July 30, 2008: Storm water is a difficult issue
To The Editor:
If you live here, were visiting here, or had occasion to be here after the fact, you probably heard about the mini-flood that occurred on July 23. This event was just a little more than a heavy rain. Our rivers, streams and their tributaries were full and chocolate in color. The professionals call this “storm water.” This storm water carries tens, if not hundreds, of tons of soil and other debris. This can’t be good for the people at the other end of this water supply who expect a clear potable water coming from their taps!
Fact – July 23 – Trees, grasses and all other vegetation in our area are at the peak of their growth cycle. This means that the ability to absorb water and also to slow the rate of flow of the storm water along the ground surface should be at its very greatest.
Now imagine a denuded construction site comprised of tens, if not hundreds, of acres on up to 20 percent grade at elevations of 2,500 feet and more. The additional storm water “run-off,” while it can be calculated to some extent, cannot be imagined. The same construction site once completed should be benign with good water quality, but the resort roofs, walks, parking lots and roads are impervious surfaces. Not only do you have the same storm water runoff, but now you have petroleum residue from the vehicular traffic and other associated chemicals as water contaminates.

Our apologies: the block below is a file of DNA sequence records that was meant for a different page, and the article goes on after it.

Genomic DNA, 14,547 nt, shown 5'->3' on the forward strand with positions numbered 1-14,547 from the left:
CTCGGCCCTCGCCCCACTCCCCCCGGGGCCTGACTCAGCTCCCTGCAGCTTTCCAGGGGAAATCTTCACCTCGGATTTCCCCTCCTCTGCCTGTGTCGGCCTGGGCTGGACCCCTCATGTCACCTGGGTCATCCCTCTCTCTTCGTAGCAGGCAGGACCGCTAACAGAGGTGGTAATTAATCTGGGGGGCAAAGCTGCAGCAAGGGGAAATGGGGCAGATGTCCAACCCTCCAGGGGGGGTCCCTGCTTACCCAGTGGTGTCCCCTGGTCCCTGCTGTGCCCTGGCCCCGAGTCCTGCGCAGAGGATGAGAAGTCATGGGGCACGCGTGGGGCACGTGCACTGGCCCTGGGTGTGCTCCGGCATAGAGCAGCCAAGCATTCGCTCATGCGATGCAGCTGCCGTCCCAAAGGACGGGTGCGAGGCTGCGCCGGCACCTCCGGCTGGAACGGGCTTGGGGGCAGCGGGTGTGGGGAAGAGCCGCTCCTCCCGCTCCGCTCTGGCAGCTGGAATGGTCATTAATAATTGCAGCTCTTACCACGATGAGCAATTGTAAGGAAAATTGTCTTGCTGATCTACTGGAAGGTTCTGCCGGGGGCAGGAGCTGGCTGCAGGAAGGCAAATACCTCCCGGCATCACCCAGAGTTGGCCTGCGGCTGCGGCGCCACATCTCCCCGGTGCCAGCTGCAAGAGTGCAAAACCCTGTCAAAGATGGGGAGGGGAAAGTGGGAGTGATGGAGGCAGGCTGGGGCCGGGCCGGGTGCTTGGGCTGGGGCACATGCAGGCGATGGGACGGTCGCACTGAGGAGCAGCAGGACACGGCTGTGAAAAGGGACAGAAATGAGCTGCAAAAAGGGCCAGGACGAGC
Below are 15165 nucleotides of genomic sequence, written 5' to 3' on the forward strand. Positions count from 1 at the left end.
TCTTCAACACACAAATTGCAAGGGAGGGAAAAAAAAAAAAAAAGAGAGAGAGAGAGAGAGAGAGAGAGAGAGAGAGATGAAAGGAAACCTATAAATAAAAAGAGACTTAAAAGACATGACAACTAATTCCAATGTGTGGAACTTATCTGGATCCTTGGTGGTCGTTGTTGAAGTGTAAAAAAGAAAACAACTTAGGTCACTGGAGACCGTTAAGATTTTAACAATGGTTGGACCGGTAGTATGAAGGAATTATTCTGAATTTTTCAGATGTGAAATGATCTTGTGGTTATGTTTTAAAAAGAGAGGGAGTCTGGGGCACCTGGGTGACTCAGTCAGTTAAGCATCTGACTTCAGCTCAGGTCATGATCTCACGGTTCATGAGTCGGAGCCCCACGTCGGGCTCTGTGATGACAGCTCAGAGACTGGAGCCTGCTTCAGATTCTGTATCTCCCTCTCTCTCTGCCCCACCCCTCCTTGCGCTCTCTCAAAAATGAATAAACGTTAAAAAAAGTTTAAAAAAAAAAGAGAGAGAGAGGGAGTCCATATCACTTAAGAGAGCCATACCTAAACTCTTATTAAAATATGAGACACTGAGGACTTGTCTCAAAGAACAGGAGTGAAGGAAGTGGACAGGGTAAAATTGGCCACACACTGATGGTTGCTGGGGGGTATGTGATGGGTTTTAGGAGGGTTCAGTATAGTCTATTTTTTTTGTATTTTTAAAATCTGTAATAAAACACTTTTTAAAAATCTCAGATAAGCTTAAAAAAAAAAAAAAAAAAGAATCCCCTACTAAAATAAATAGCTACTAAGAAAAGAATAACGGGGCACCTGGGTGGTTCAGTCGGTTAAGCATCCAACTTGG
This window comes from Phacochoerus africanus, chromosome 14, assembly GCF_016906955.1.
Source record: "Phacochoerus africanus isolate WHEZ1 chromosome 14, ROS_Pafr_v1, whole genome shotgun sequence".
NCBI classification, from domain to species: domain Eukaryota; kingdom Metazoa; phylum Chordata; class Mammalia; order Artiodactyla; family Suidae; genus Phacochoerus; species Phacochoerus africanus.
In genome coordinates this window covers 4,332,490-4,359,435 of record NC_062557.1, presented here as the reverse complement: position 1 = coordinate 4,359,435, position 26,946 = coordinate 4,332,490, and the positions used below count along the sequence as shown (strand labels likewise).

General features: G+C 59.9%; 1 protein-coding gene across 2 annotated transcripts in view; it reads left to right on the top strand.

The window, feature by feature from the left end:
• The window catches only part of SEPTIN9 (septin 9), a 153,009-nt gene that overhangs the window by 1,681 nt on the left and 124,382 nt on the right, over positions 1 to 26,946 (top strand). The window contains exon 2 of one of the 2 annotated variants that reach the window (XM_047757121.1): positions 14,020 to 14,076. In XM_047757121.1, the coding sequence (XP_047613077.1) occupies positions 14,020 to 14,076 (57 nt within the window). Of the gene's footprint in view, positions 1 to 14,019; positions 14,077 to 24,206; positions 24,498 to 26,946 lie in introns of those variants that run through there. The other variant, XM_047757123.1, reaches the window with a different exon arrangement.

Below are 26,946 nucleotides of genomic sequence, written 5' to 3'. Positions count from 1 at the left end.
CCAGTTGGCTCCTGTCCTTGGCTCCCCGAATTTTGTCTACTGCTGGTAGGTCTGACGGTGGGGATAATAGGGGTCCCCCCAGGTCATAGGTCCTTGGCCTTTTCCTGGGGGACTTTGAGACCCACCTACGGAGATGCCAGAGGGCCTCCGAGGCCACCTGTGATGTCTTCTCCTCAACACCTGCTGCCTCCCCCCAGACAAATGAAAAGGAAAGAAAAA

The resort people will tell you that storm water issues have been addressed and mitigated and that there are absolutely no problems. Ask an excavation contractor what they think of silt fences, storm water ponds and other means of run-off control; I hope you won’t be surprised to discover their opinion will probably be much different than the individual who sat in the office and designed the “storm water” protection plan.
Fact – the July 23rd rain event is not my opinion but is documented by the media, your neighbor or the store clerk that you bought your newspaper from. You may care little about my comments, but please listen to the people who live and work here.
The Crossroads Public Relations people and the Partners for Progress supporters continuously inundate us with hyperbolic insinuations. Could it be that they are insecure about their project due to the resignation in Albany earlier this year?
Millbrook Rd., Margaretville
Editor’s Note: Mr. Fairbairn is the supervisor of the Ulster County Town of Hardenburgh.